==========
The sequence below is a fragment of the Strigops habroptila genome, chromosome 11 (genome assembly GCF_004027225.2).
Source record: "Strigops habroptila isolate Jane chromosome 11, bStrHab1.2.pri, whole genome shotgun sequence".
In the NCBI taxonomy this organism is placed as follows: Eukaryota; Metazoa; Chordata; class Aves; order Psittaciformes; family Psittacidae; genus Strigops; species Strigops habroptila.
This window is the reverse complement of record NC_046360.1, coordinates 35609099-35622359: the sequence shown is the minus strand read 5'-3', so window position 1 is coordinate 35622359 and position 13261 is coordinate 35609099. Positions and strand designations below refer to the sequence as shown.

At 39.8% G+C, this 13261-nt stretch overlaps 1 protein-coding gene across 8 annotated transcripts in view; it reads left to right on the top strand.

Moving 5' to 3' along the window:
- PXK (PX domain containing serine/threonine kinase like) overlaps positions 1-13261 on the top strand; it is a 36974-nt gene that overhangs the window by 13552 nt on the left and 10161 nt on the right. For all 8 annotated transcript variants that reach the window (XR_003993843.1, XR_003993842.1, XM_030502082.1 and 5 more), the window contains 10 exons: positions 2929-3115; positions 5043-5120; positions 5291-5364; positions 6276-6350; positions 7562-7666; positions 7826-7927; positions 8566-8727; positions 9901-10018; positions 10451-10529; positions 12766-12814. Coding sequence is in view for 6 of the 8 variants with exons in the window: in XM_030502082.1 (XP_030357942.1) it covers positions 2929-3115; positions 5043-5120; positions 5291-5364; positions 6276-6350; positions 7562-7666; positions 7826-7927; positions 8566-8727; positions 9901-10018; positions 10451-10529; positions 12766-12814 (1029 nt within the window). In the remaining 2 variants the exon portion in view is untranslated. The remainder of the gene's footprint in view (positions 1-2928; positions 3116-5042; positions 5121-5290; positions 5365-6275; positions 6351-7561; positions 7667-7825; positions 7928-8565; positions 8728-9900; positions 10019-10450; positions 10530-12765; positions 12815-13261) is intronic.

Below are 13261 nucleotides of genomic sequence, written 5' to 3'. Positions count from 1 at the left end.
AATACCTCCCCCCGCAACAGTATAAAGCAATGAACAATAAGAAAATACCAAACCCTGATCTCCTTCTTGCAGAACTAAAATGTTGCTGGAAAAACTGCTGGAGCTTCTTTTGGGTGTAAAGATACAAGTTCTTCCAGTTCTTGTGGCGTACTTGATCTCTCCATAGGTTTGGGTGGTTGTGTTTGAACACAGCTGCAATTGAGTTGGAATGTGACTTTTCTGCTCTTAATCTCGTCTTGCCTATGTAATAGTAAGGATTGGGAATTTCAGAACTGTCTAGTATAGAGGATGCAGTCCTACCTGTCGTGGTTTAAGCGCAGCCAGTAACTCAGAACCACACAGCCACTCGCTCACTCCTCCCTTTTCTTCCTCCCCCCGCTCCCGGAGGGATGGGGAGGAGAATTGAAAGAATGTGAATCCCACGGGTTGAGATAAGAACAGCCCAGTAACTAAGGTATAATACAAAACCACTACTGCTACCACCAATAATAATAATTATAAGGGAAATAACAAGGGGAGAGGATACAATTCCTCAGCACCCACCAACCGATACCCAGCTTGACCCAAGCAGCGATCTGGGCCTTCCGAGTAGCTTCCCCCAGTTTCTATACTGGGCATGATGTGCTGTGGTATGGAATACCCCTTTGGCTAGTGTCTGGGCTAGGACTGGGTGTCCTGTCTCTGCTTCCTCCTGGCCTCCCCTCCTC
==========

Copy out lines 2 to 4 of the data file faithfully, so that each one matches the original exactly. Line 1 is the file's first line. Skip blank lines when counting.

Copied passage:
Source record: "Strigops habroptila isolate Jane chromosome 11, bStrHab1.2.pri, whole genome shotgun sequence".
In the NCBI taxonomy this organism is placed as follows: Eukaryota; Metazoa; Chordata; class Aves; order Psittaciformes; family Psittacidae; genus Strigops; species Strigops habroptila.
This window is the reverse complement of record NC_046360.1, coordinates 35609099-35622359: the sequence shown is the minus strand read 5'-3', so window position 1 is coordinate 35622359 and position 13261 is coordinate 35609099. Positions and strand designations below refer to the sequence as shown.